National Urban League traces the past and present of environmental justice concerns


“America is segregated, and so is pollution,” said Robert Bullard, a professor at Texas Southern University, in a special section of the “2023 State of Black America” report from the National Urban League, addressing the climate crisis and how renewable energy development can help address historic inequities. Trade group the American Council on Renewable Energy partnered with the League in releasing the special section.

Bullard’s essay, one of four published in the special section, traces the origins of the environmental justice concept, saying it was “largely absent” from the first Earth Day in April, 1970. The “dominant view of ‘environmental protection for all’” began to emerge, Bullard said, “when Black people began demanding environmental protection as a basic civil right.”

With environmental justice now encompassing employment opportunities in clean energy, Bullard said Black Americans, who constitute 13% of the U.S. population and labor force, hold only 8% of the jobs in renewable energy, energy efficiency and related fields. He also called for alleviating energy poverty and energy insecurity in Black and Latino neighborhoods, citing a study on racial inequity in household energy efficiency.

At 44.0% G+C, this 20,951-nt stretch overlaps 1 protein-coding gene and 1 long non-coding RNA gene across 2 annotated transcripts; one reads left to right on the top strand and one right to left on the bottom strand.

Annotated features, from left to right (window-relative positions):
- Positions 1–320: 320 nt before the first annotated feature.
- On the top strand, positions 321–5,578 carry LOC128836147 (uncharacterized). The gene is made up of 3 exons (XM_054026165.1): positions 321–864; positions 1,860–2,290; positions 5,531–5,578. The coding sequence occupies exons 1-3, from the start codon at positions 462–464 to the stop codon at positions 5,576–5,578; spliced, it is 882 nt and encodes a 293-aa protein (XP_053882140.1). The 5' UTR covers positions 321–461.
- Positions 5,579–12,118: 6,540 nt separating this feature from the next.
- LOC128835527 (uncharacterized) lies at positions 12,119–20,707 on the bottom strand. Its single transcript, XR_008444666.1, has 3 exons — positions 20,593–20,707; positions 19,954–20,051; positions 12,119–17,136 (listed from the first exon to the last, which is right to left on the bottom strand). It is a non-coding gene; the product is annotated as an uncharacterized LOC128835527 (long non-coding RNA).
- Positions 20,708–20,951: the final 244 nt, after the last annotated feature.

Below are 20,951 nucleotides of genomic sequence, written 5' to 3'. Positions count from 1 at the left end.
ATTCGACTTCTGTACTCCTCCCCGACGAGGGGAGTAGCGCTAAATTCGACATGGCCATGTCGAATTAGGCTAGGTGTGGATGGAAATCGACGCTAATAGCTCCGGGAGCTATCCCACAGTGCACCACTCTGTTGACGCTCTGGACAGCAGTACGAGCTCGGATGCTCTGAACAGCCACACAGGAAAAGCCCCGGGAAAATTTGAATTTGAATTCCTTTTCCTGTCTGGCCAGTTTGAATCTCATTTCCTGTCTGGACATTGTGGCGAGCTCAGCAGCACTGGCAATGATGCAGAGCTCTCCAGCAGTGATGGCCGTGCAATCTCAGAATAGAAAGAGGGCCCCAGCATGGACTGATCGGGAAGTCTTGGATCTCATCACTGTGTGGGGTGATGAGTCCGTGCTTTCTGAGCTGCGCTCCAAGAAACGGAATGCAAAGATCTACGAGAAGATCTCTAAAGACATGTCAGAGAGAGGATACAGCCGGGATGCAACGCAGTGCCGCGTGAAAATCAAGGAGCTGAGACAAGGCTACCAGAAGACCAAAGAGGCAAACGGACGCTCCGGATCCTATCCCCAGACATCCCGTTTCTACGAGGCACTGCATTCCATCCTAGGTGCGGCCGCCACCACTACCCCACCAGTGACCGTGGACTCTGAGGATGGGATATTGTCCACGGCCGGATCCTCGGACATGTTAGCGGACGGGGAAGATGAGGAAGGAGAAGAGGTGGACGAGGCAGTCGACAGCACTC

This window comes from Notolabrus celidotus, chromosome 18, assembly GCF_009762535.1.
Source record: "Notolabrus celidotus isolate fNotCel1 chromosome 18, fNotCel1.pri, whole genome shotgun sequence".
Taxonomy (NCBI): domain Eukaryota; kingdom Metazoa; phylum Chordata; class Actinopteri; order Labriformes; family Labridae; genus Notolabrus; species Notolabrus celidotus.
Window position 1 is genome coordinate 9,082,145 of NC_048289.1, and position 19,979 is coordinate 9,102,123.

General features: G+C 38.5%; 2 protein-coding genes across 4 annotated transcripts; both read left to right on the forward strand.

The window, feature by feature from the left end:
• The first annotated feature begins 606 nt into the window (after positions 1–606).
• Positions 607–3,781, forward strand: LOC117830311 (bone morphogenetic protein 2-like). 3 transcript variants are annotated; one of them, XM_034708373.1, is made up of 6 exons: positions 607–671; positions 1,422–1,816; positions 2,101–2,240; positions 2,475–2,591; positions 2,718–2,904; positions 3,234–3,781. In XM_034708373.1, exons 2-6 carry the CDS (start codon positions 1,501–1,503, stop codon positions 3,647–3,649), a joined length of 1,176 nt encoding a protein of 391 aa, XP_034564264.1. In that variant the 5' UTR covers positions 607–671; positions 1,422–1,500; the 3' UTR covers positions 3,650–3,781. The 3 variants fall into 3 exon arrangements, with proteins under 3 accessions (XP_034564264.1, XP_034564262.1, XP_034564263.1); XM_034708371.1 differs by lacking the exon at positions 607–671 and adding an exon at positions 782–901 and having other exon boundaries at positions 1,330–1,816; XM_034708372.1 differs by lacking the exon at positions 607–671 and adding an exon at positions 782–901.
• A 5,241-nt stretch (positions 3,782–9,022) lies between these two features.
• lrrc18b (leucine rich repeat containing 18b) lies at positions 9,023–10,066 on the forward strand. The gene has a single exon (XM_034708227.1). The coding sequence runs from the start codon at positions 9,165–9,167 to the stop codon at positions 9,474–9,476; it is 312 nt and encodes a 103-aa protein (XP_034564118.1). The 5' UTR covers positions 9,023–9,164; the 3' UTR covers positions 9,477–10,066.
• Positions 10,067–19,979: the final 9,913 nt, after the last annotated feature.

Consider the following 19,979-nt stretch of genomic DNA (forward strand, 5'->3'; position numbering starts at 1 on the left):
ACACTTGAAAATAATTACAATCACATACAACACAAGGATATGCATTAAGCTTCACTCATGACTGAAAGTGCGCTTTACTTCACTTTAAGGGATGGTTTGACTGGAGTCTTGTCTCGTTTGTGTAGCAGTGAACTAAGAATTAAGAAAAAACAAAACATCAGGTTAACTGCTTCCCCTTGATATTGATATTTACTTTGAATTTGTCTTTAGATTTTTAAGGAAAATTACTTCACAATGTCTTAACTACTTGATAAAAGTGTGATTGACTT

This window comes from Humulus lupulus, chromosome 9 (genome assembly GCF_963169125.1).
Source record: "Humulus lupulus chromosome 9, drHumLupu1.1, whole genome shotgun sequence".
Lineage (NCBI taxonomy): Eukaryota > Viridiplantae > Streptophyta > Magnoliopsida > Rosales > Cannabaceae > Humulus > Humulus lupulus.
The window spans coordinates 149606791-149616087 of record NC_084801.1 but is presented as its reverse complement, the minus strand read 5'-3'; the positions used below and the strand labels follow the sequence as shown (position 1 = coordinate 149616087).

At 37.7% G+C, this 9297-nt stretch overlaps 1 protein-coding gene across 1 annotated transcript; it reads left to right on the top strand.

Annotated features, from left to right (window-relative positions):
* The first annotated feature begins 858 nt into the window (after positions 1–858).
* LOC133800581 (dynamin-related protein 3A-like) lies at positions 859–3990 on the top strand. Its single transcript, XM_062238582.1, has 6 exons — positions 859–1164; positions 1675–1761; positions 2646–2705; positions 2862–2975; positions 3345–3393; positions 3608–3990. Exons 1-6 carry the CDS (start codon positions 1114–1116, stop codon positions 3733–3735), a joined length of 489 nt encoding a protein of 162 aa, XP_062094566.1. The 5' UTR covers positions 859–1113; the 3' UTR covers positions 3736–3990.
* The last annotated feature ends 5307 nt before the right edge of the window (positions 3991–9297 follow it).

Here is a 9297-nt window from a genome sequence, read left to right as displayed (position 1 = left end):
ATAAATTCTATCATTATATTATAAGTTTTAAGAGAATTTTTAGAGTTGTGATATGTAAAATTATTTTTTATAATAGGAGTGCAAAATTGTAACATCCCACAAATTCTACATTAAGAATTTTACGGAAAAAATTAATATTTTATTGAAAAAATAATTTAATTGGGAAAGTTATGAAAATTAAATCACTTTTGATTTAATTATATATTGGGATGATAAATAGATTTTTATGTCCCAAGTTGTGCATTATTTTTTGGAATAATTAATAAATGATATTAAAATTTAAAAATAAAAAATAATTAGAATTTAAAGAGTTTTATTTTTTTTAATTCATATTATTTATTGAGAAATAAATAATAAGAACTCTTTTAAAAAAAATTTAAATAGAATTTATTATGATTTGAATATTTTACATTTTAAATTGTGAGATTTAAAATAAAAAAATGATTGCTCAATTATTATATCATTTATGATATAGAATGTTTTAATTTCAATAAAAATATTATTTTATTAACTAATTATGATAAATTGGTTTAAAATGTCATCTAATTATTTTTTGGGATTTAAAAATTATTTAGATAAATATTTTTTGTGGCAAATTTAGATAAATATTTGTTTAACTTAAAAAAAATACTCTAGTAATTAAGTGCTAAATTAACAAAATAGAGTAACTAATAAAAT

Bullard focused on the $27 billion Greenhouse Gas Reduction Fund under the Inflation Reduction Act as a means to “begin closing the racial income and wealth gap.” That fund, designed to leverage private capital for “clean energy and clean air investments,” will “create good-paying jobs,” he said, and “needs to support millions of low-income and working families that need it the most.”